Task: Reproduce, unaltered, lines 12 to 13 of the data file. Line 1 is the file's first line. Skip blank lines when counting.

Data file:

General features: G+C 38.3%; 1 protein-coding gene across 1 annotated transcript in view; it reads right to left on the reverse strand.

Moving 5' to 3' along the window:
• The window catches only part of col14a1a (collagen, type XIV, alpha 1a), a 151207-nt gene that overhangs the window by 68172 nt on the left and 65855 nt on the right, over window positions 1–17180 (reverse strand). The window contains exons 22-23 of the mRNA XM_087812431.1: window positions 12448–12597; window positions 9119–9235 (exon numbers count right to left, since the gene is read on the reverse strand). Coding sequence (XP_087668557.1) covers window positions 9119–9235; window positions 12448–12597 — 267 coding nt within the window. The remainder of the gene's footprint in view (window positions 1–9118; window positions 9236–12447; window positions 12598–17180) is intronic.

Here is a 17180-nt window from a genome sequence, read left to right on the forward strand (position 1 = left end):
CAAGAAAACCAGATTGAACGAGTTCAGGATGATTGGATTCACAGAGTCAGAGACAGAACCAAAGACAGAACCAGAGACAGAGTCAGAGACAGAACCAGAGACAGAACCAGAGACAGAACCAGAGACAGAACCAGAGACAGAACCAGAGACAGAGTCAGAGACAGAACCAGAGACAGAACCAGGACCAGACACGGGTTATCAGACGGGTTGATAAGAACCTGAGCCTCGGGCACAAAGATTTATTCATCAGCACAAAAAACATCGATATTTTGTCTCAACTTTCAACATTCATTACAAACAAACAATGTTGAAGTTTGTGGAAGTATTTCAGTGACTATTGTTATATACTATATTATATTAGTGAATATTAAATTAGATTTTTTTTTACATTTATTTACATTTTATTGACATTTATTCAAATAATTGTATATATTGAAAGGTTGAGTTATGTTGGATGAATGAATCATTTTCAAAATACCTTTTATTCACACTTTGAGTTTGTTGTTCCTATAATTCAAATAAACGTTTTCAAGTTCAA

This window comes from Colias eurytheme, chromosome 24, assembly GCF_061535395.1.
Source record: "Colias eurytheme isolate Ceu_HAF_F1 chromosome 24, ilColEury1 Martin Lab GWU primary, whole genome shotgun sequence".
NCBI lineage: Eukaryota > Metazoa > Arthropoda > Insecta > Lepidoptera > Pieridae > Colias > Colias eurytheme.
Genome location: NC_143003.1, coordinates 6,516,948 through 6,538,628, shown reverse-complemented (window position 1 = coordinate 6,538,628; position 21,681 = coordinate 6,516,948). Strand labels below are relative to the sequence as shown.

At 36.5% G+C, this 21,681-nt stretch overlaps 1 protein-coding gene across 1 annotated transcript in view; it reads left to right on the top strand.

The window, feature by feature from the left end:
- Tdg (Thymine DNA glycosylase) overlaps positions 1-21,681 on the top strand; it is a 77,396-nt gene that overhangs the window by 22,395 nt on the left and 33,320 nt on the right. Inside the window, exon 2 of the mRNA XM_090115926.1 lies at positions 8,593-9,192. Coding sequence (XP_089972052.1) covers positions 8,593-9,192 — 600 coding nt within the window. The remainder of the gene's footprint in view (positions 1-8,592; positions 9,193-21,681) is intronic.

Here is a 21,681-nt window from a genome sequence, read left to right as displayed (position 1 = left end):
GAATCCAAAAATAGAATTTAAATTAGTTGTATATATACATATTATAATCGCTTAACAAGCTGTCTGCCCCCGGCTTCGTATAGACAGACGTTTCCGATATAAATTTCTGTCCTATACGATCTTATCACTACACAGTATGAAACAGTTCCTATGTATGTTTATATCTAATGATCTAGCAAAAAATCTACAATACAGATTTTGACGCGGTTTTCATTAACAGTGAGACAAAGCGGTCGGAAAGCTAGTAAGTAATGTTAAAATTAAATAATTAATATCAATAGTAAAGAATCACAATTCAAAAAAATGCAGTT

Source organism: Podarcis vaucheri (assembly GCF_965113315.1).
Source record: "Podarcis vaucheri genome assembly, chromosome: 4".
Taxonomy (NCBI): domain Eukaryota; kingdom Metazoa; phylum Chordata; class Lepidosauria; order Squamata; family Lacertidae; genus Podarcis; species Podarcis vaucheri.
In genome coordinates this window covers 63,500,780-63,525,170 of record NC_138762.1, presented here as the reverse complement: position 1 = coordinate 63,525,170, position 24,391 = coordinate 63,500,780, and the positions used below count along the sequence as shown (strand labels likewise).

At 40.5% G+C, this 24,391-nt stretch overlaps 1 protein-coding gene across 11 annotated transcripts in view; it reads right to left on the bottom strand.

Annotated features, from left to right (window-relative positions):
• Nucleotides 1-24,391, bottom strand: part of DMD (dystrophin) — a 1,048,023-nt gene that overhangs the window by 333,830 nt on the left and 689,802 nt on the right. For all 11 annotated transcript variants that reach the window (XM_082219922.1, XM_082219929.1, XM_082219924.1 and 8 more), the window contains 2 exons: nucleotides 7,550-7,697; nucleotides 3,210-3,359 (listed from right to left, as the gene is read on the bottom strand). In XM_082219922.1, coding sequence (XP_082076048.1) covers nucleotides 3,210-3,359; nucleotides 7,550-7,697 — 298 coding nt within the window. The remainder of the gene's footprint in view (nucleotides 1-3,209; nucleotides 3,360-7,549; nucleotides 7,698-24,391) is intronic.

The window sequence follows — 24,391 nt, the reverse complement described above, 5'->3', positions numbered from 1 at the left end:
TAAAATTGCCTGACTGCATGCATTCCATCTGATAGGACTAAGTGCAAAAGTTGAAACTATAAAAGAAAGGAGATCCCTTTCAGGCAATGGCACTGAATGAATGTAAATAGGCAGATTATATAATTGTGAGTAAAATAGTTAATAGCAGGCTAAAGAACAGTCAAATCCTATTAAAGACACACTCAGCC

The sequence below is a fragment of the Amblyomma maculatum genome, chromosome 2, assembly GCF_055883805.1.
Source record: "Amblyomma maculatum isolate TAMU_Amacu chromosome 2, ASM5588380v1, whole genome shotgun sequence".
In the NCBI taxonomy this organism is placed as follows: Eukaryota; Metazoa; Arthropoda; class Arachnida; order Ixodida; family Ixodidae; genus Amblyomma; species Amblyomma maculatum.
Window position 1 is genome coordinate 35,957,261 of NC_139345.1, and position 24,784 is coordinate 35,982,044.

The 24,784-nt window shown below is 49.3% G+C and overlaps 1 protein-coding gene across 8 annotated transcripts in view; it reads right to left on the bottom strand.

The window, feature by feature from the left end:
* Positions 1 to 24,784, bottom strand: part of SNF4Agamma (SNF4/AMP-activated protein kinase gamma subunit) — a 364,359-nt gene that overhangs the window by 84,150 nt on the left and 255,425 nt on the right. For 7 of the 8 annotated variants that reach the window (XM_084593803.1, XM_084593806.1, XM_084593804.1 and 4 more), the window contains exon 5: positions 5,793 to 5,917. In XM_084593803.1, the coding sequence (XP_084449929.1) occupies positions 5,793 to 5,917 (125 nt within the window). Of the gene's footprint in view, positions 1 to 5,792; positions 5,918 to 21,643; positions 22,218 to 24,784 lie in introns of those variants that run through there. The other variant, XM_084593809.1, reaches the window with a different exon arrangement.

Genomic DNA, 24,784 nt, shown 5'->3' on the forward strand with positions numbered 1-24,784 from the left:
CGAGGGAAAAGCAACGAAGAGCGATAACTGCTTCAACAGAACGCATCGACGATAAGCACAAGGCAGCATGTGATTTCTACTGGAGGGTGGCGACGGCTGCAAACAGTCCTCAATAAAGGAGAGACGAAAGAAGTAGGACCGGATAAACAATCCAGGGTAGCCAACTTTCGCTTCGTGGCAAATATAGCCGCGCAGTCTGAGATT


- Tdg (Thymine DNA glycosylase) overlaps positions 1-21,681 on the top strand; it is a 77,396-nt gene that overhangs the window by 22,395 nt on the left and 33,320 nt on the right. Inside the window, exon 2 of the mRNA XM_090115926.1 lies at positions 8,593-9,192. Coding sequence (XP_089972052.1) covers positions 8,593-9,192 — 600 coding nt within the window. The remainder of the gene's footprint in view (positions 1-8,592; positions 9,193-21,681) is intronic.

Here is a 21,681-nt window from a genome sequence, read left to right as displayed (position 1 = left end):